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Torture, treachery and the Tower of London

26 March 2012

William of Normandy erected the White Tower after the battle of Hastings in 1066 as a demonstrative act of power over his newly conquered country. Since its original construction, the tower has been extended and adapted for many purposes including: a state prison, an armoury, a mint, a menagerie and a home for the crown jewels. But it is the tower’s use as a prison with the grim scenes of torture and death that capture the imagination of the hundreds of thousands who visit it each year.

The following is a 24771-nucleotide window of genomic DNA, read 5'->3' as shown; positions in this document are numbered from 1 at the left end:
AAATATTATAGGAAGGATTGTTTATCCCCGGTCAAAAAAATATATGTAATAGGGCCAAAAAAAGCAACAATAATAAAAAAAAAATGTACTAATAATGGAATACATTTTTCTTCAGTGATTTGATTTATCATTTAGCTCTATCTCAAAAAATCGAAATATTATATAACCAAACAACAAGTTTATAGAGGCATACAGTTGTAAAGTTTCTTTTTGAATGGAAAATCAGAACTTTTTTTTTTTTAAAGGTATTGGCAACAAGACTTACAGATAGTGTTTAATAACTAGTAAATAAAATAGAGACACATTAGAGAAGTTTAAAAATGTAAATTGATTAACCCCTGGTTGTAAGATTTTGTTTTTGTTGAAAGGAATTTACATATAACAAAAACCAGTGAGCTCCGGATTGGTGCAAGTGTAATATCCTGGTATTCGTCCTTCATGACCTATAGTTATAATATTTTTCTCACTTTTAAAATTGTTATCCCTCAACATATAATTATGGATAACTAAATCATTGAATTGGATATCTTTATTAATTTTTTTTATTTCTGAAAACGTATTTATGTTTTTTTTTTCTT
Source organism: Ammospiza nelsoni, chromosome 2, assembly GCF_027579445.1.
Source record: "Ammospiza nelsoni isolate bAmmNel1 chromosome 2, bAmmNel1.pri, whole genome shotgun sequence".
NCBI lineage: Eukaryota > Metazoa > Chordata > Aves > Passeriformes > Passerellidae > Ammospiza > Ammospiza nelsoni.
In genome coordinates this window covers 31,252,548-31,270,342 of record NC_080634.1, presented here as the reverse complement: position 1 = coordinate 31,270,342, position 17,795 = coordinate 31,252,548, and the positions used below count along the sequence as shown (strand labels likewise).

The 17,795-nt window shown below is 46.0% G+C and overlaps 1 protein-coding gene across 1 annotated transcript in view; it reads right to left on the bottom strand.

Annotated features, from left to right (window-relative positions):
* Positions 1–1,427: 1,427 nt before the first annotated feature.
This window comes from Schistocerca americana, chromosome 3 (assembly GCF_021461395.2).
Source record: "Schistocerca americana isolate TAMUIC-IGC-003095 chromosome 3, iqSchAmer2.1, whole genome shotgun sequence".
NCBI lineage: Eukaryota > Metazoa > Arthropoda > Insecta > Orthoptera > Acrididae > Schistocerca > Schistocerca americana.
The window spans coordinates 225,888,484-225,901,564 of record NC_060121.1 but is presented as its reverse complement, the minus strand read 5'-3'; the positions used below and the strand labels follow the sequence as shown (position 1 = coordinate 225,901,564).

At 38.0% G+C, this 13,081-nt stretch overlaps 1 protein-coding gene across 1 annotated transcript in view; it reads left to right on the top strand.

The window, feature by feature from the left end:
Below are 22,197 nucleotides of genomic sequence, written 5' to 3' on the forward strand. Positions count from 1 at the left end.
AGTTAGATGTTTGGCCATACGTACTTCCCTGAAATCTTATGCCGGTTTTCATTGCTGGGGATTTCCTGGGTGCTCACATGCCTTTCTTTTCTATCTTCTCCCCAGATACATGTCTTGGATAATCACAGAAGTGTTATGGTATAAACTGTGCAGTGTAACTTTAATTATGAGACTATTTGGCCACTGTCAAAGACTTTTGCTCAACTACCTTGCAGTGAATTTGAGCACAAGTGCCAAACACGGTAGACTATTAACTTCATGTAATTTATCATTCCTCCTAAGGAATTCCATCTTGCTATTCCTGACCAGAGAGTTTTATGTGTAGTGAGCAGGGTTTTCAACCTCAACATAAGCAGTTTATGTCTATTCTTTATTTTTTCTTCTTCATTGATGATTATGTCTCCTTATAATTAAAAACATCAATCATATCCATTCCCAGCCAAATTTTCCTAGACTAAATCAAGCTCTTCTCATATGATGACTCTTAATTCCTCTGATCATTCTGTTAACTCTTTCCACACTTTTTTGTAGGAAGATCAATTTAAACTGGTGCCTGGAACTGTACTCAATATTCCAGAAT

The tower’s most famous execution took place on 19 May 1536 when a French swordsman held up the severed head of Anne Boleyn, with her eyes still flickering and lips reciting a dying prayer. It is said that the headless ghost of this unfortunate queen still haunts the corridors of the White Tower.

Five years later, the 68-year-old mother of Cardinal Pole (leader of the opposition movement against Henry VIII’s break from Rome) was dragged to the scaffold kicking and screaming. She ...

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